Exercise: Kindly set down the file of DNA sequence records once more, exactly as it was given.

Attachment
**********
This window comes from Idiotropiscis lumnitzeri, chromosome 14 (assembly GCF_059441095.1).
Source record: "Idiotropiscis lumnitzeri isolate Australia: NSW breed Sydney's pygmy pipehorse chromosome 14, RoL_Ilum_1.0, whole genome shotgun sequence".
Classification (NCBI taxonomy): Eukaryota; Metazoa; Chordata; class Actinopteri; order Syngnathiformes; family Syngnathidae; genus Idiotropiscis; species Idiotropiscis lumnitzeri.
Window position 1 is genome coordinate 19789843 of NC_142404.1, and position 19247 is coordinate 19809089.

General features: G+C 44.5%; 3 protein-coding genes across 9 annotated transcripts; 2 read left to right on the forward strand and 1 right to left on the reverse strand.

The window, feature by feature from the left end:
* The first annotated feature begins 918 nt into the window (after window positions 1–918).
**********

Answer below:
This window comes from Idiotropiscis lumnitzeri, chromosome 14 (assembly GCF_059441095.1).
Source record: "Idiotropiscis lumnitzeri isolate Australia: NSW breed Sydney's pygmy pipehorse chromosome 14, RoL_Ilum_1.0, whole genome shotgun sequence".
Classification (NCBI taxonomy): Eukaryota; Metazoa; Chordata; class Actinopteri; order Syngnathiformes; family Syngnathidae; genus Idiotropiscis; species Idiotropiscis lumnitzeri.
Window position 1 is genome coordinate 19789843 of NC_142404.1, and position 19247 is coordinate 19809089.

General features: G+C 44.5%; 3 protein-coding genes across 9 annotated transcripts; 2 read left to right on the forward strand and 1 right to left on the reverse strand.

The window, feature by feature from the left end:
* The first annotated feature begins 918 nt into the window (after window positions 1–918).